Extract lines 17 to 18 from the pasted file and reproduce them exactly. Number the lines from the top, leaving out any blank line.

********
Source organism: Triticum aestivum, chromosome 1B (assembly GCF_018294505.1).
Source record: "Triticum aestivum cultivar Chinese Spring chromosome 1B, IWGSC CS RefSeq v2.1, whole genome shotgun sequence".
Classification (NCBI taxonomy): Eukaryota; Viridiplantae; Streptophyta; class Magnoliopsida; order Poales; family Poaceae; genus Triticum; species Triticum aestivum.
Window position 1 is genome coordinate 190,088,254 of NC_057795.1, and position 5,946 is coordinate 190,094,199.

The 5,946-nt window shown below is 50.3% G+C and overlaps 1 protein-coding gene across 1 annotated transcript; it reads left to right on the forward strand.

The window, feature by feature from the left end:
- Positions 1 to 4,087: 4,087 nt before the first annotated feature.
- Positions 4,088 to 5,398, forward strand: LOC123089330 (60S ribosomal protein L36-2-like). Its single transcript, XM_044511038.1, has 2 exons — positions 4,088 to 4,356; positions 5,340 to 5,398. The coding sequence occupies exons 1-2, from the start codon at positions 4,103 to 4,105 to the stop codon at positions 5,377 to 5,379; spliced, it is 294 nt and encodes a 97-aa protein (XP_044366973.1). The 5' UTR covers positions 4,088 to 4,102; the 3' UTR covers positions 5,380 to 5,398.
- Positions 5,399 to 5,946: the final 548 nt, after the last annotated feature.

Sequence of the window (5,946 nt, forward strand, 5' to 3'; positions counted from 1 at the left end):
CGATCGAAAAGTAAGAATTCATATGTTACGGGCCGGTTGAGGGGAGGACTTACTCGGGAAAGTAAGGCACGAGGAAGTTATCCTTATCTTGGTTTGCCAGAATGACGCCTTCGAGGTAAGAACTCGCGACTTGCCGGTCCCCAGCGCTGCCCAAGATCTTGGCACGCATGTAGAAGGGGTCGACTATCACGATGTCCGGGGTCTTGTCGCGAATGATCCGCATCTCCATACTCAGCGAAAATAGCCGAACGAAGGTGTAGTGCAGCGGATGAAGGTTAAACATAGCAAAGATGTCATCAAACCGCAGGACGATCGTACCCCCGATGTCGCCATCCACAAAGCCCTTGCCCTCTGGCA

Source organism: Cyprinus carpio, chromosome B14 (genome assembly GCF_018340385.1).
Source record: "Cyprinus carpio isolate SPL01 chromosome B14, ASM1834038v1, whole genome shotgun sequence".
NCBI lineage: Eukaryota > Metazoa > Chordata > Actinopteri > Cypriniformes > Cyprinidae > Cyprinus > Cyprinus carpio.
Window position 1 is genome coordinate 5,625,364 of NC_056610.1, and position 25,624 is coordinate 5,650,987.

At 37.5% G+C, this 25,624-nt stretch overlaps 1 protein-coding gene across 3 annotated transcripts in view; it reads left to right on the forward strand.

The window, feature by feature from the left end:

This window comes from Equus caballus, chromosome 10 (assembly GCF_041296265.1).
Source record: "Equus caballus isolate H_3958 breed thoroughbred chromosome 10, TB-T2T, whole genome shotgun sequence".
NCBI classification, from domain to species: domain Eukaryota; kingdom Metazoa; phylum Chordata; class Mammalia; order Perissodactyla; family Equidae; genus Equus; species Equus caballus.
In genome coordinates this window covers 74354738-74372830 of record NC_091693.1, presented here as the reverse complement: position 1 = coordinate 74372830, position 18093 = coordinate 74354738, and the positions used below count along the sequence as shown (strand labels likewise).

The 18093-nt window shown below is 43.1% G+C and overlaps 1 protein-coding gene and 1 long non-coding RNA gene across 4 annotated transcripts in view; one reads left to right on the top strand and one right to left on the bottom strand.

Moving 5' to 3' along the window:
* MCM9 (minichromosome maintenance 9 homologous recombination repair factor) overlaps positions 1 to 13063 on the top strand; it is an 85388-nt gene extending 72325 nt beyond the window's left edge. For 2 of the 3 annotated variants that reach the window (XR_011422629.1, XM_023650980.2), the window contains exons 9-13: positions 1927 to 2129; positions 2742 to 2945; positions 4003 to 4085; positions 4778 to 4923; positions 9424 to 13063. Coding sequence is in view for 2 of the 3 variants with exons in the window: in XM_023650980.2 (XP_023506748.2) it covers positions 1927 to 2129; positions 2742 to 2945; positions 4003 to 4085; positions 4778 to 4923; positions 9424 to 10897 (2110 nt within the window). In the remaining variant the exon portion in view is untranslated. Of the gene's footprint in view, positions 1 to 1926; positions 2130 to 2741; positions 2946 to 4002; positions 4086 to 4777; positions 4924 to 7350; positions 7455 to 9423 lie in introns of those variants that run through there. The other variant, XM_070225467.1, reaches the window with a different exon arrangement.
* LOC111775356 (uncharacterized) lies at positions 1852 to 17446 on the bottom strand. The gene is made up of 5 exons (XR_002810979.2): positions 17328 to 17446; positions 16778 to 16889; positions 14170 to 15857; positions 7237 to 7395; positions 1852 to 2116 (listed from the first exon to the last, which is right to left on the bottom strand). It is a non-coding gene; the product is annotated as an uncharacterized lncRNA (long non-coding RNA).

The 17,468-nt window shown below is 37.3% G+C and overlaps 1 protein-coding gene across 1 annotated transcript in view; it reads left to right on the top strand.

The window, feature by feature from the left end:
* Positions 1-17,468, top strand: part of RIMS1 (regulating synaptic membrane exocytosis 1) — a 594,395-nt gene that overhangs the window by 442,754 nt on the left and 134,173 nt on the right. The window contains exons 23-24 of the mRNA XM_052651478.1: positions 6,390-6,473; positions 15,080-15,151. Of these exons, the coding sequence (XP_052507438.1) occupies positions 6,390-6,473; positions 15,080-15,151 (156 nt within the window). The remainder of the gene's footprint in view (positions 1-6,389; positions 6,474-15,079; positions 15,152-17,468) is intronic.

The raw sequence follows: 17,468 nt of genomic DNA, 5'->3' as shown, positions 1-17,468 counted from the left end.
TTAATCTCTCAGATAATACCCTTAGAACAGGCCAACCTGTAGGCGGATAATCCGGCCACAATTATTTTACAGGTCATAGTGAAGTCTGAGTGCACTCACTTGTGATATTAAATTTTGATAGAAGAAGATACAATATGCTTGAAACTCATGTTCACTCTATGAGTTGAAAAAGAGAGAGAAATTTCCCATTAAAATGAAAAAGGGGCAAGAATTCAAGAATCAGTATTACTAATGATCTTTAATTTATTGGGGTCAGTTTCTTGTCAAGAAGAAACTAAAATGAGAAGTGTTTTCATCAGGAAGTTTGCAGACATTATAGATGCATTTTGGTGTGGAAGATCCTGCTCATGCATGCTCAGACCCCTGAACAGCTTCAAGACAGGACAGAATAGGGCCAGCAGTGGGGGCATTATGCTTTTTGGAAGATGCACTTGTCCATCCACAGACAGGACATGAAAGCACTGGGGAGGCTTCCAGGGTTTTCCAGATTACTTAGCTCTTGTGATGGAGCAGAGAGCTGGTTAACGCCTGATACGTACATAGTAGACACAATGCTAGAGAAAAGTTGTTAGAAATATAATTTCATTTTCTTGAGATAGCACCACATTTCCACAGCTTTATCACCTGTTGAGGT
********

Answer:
The window, feature by feature from the left end:

This window comes from Equus caballus, chromosome 10 (assembly GCF_041296265.1).